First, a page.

Thursday, 18 May 2017

What we'll do for money...

One of two rather embarrassing pictures my good wife has posted of me (might as well fess up!). This was how I walked down Oxford Street in '95 collecting money for Children In Need. 

A young lady I was working with at the time did my makeup and loaned me the dress. She said it was her husband's "second best". 

Make of that what you will...

Sunday, 14 May 2017

“When Butterflies Scream” COMPETITION – and the winner is…

I know what you’re thinking – after last night’s Eurovision Song Contest, can I take any more excitement?

Well, I’m delighted to tell you we have a winner in our “When Butterflies Scream” competition!

Just to remind, the question was ‘on which of the WBS’s twelve tracks do you think you’re listening to Scruff’, the less-wholesome of my pair of 1967 Harmony 12-string guitars?

Most popular choice (by quite a distance, actually) was track 2, “Gerrymander Street Blockade”, followed by “The Promise”. Neither of those, I’m afraid!

Only a select half-dozen guessed correctly that Scruff made his recording debut on track 9, “The Nightmare”.

And the first correct answer out of the washing-up bowl was… Robert Walker!

So many congrats to Robert. The promo copy (signed or not, as he wishes) will be winging its way to him in the next day or so.

And many thanks to everyone who took part. It’s been greatly appreciated, and I hope everyone keeps on enjoying the album.

Sunday, 7 May 2017

“When Butterflies Scream” – COMPETITION UPDATE…

Many thanks to all who’ve already joined battle for the original promo copy CD of “When Butterflies Scream”.

This is just a reminder the Grand Draw for the winner will take place at noon UK time next Sunday (14th May).

Entries have been coming in all week; the question being, on which of the WBS's twelve tracks do you think you’re listening to Scruff, the rather less-salubrious of my pair of 1967 Harmony 12-string guitars? There is only one…

So far, the five top contenders (in album order!) are “Who Pays The Ferryman”, “Gerrymander Street Blockade”, “The Promise”, “The Fire” and “The Nightmare”.

Do you know better? The wheel’s still spinning. Round and round she goes, where she stops, nobody knows...

Friday, 5 May 2017

Beau, Jim Milne & The Honey Pot - "Silence Returns"...

A quick heads-up... not out 'til September, but those who remember "Silence Returns" from "Creation" are gonna love this; my goodself and Jim Milne working with the great Icarus Peel... 

Watch this space!

Thursday, 4 May 2017

Thanks for the Amazon feedback, folks...

Sincere thanks to everyone who's leaving feedback comments on Amazon about "When Butterflies Scream"

They really are all greatly appreciated!

"The Illegal" on Rocker's Dandelion Radio show...

A belated "many thanks" to Rocker for including "The Illegal" (all seven minutes of it!) on his Dandelion Radio show throughout April! I'm sure this helped boost "When Butterflies Scream" to its #1 spot in Amazon's folk chart. 

Rocker's full April show is now Mixclouded, and a great show it is! Just click on the link below...

Appreciated, big man!

Wednesday, 3 May 2017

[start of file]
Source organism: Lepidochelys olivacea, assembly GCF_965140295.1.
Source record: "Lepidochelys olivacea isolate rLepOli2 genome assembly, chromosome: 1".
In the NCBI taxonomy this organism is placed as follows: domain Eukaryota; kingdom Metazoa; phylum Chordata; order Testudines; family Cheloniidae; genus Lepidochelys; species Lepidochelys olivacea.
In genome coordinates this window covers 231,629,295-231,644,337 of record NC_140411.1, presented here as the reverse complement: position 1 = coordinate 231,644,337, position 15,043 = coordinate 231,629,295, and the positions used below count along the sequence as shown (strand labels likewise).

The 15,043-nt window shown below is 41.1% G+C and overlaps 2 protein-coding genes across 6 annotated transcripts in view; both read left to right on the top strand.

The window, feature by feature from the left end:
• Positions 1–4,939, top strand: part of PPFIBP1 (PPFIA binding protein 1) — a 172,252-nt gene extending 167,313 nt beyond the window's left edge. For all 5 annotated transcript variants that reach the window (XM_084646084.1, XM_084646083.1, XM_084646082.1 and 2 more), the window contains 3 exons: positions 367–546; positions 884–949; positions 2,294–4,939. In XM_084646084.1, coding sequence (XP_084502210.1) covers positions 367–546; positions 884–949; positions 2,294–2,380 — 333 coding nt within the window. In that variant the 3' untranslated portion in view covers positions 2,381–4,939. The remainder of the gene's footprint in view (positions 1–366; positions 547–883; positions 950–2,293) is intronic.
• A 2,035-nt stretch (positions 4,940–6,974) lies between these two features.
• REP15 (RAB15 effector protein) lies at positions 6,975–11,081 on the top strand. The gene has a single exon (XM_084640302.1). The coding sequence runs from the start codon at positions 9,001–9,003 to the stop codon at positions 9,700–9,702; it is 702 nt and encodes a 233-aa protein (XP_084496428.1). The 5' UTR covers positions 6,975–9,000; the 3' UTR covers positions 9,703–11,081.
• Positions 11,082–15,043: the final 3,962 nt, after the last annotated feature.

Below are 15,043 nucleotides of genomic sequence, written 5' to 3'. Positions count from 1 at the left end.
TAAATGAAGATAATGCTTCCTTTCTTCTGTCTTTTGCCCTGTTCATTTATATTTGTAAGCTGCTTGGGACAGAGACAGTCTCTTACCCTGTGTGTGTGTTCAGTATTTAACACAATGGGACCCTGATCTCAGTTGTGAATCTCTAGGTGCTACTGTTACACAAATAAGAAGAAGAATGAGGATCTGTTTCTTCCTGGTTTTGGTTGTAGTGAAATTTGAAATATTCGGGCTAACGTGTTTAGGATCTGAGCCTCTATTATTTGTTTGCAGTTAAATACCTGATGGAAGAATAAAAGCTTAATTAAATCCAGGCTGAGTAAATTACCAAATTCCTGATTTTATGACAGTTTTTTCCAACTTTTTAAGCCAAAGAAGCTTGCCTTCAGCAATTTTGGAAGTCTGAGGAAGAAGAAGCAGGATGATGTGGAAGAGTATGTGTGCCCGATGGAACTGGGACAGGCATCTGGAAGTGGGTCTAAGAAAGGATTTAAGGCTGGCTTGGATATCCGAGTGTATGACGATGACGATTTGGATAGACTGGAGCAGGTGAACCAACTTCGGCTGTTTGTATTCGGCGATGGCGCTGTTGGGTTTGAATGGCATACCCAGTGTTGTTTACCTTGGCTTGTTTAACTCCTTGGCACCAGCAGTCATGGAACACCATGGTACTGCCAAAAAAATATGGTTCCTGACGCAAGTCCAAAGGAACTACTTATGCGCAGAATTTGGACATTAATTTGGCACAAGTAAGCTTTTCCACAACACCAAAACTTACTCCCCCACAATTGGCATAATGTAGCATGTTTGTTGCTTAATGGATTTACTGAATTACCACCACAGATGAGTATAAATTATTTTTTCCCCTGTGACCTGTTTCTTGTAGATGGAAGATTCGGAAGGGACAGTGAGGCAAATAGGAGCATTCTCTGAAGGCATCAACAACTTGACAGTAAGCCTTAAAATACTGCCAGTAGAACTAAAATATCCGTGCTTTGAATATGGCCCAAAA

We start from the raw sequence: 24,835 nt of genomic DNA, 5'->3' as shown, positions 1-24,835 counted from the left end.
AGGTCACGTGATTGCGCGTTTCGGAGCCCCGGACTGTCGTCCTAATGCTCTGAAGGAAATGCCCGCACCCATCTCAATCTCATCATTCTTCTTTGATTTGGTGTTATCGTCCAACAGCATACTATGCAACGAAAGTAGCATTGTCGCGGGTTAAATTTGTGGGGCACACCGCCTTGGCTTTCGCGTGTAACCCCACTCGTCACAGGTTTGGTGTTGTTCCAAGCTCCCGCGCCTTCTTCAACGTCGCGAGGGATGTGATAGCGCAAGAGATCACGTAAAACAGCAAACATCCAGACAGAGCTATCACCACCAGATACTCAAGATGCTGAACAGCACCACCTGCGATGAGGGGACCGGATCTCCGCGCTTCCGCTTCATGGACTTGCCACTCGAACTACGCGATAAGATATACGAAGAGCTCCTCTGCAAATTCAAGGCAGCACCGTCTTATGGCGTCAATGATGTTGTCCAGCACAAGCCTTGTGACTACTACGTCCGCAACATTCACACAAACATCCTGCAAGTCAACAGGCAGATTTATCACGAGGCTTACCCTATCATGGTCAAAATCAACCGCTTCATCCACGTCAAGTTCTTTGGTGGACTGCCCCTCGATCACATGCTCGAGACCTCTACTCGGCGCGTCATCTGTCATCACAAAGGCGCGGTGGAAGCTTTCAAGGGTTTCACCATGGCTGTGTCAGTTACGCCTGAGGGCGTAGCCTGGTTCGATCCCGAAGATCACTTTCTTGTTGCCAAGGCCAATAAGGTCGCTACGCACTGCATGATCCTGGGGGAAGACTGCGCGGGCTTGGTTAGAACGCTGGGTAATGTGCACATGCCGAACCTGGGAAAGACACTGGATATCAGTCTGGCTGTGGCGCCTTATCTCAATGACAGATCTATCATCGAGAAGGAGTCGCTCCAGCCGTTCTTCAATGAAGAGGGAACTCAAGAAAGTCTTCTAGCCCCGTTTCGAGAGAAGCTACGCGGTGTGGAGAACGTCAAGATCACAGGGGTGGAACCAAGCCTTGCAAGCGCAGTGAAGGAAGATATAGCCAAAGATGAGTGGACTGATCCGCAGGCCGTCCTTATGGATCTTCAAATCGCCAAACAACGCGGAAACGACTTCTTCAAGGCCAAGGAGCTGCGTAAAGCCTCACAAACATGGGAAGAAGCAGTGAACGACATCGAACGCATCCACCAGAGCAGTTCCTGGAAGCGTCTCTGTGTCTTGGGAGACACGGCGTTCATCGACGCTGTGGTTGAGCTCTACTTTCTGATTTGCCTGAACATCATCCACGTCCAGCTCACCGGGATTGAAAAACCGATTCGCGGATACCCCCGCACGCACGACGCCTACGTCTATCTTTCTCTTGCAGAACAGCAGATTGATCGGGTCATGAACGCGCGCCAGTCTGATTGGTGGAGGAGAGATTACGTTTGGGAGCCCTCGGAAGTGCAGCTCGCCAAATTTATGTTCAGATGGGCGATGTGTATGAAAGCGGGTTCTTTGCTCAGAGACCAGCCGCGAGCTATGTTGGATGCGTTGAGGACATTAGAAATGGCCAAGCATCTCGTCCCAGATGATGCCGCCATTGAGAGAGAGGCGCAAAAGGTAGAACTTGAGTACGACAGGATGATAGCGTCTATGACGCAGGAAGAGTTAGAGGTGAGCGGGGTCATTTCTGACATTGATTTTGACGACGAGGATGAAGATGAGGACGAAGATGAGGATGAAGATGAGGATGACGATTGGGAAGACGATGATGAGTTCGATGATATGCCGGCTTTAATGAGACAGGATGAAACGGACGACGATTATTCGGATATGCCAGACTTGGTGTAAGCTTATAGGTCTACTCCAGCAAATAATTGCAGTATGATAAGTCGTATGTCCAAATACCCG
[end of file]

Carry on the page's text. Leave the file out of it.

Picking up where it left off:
"Who Pays The Ferryman" on Popcast...

Many thanks to Flat Ed for playing "Who Pays The Ferryman" from "When Butterflies Scream" on Monday's Popcast. ("Ferryman" is towards the end, but do check out the whole show - it's now Mixclouded!) 

Cheers, Ed!

Monday, 1 May 2017

"When Butterflies Scream" - on the rise again...

Hmm, having dropped down the listings for a few days, "When Butterflies Scream" is on the rise again at Amazon - back up to #5 in their Folk Best Sellers! 

Many thanks to all who are giving it its second wind...

Friday, 28 April 2017

Beau – “When Butterflies Scream” – IT’S COMPETITION TIME!

IT’S COMPETITION TIME, FOLKS! But first, many many thanks for all your kind words and support for my latest release, “When Butterflies Scream”. It’s really has been, and is being, greatly appreciated!

But now, I have a little puzzle for you…

Y’see, the accompanying guitar on all the “Butterflies” tracks was my trusty fifty-year-old friend, Big 12; all the tracks, that is, except for one. The odd one out featured Big 12’s rather disreputable and less-pampered brother, Scruff. 

The question is, on which track do you think you’re listening to Scruff?

If you’ve already become familiar with the album, you’re probably thinking to yourself, “I know that!” If so, just send me a message or an email with the title of the track. Then, on Sunday 14th May, we’ll put all the correct answers in a barrel (or hat, or egg cup – whichever seems most appropriate!) and draw a winner.

And the winner will receive… one of the hens-teeth-rare original promo copy CDs – signed if you wish!

There’s no need to have bought the album to enter the competition. Samples of all the songs are available at most of your favourite download sites. But there are of course a couple of rules (aren’t there always?)

1) We have to say just one entry will be allowed per email address or social media I/D (anyone submitting multiple entries, the first one received counts). 


2) The judge’s decision (i.e. mine) is final!

So, with thanks to everyone for helping to drive “When Butterflies Scream” to #1 in Amazon’s Folk download chart…

Faites vos jeux, Mesdames et Messieurs and good luck!

Tuesday, 25 April 2017

It's Psychedelic Baby! reviews "When Butterflies Scream"...

Brilliant review of "When Butterflies Scream" for It's Psychedelic Baby! magazine by Brian R. Banks.

Many thanks, IPB and Brian!
Beau - When Butterflies Scream (Cherry Red Records, 2017)

The singer-songwriter Trevor Midgley, known as Beau, has aged well like all good vintage stock; still a rich, heady consistency after all these years. From a Yorkshire teen band that got a BBC session to kudos and a number one in Lebanon with John Peel’s first release on Dandelion Records in the late sixties, he has been prolific in this century with several albums in various formats by Cherry Red among others. He’s also recorded electronic music recently under the moniker Simfonica. Unusually, Beau’s high regard in folk circles has been achieved with few gigs throughout those fifty years.